“We can’t cry about what we don’t have,” Tampa Bay Bucs head coach Dirk Koetter says.
Don’t get Koetter wrong. He wants what is best for the Bucs, but says you have to go about it a different way these days because of the salary cap.
“No team has depth at every position. You’ve got to bring your young guys along and you’ve got to develop them,” Koetter says.
This is the time of year NFL coaches affectionately call the underwear season, which makes Koetter’s job even more difficult. Players practice in shorts with no pads, there is no contact and coaches often see what they want to see.
Coming off a 6-10 season that ended in Lovie Smith’s firing and saw a defense that was one of the most porous in the league, the Bucs are searching for answers.
“We’re getting better as a football team, which is what this time of year is all about,” Koetter says after two weeks of Organized Team Activities. “We try to say: No winners, no losers right now, but that’s something easier said than done.”
Energy is one of the few things left that can be judged by the eyeball test. It might not satisfy the analytic geeks, but coaches have a good feel for it and Koetter likes what he has seen — particularly from his maligned defense.
“I like how hard our guys are working. They are coming to work every day with a lot of enthusiasm and the attitude that they want to get better,” Koetter says. “That’s all you can ask for. What we want to see is to keep getting better every day.”
The Bucs are focusing on a defense that needs to fill holes upfront and in the secondary. Koetter and defensive coordinator Mike Smith are trying to compensate for some poor drafting, trading and free agent acquisitions in the front four for more than a few years.
“I see improvements with our defense in general and our defensive scheme, how well our defensive players are running to the ball, how well they are embracing the volume that (coach Mike) Smith and the defensive coaches are putting in,” Koetter says. “Our offense should be a little bit ahead of our defense right now because they are in the same system, but we’re just real happy with how our defensive guys are taking to the new scheme.”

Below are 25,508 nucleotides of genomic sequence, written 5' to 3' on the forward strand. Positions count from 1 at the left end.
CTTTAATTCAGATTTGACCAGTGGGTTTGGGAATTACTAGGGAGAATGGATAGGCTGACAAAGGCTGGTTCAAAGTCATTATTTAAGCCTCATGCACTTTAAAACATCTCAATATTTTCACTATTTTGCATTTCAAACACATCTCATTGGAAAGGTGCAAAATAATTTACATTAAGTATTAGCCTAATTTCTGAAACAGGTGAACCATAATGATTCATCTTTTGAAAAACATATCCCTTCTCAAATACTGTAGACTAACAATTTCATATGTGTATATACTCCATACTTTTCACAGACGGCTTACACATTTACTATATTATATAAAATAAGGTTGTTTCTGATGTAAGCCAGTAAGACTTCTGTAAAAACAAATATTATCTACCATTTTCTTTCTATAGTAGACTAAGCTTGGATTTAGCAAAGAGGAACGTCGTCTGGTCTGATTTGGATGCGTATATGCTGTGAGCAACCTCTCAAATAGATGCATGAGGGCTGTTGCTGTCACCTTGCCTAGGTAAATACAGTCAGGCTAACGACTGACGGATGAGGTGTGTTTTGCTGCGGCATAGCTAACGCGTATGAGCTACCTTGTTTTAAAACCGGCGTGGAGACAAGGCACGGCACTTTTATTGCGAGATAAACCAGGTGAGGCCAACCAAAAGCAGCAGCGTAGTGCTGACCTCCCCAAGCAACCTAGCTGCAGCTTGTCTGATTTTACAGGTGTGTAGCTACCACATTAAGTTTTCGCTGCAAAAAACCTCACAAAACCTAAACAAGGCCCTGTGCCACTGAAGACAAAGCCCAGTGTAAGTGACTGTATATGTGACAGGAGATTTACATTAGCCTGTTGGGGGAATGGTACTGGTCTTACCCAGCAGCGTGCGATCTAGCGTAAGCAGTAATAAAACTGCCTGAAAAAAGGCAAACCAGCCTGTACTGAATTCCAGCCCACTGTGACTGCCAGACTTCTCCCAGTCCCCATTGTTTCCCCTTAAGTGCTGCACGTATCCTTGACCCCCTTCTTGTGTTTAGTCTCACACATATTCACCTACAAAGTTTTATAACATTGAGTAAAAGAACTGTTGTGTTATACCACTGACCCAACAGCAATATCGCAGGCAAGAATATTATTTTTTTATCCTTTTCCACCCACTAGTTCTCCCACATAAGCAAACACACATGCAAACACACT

Defensive tackle A.J. Francis is one of those young guys Koetter hopes to develop, and new acquisition defensive end Robert Ayers also is slated to play on the interior defensive line. Ayers was a solid pass rusher last year, when he was credited with 48 combined pressures (23 knockdowns) and ranked eighth overall among defensive ends, according to Pro Football Focus.
A big plus could be second-round pick Noah Spence, the defensive end from Eastern Kentucky who has first-round talent, but fell because of his off-field misdeeds.
“I like all the schemes we’re doing and all of the packages they’ve got me in so far, so it’s been good.” Spence says. “I feel like I came in with a couple of moves I really liked that I’m just trying to perfect now. I don’t know the playbook all like that yet, but when it comes to pass rushing I think I’m pretty good.”
The Bucs have question marks in the secondary, which is one reason they are not getting a lot of love from multiple pre-season prognosticators. Two free agent acquisitions who previously played for Mike Smith, cornerback Brent Grimes and linebacker Daryl Smith, appear to be on the downside of their careers.
Last season with Miami, Grimes gave up six touchdowns and quarterbacks had a 103.2 QB rating when they targeted him. A 12 year veteran, Smith had a poor 46.9 overall grade last year.
Rookie first pick Vernon Hargreaves III figures to start as the slot receiver cornerback, with Grimes at one cornerback and Alterraun Verner at the other, though that could change. Jonthan Banks is another option, but appears to have fallen into disfavor with the Bucs. The likely starters at safety, Chris Conte, Bradley McDougald and Keith Tandy, do not put fear into opposing defenses.
The knock on the Bucs’ cornerbacks is their lack of size. GM Jason Licht, who has spent a good amount of time defending his choice of kicker Roberto Aguayo in the second round, has been doing the same about his smallish cornerbacks. Among the group only Banks is taller than 5-foot-10, and he isn’t listed as a starter.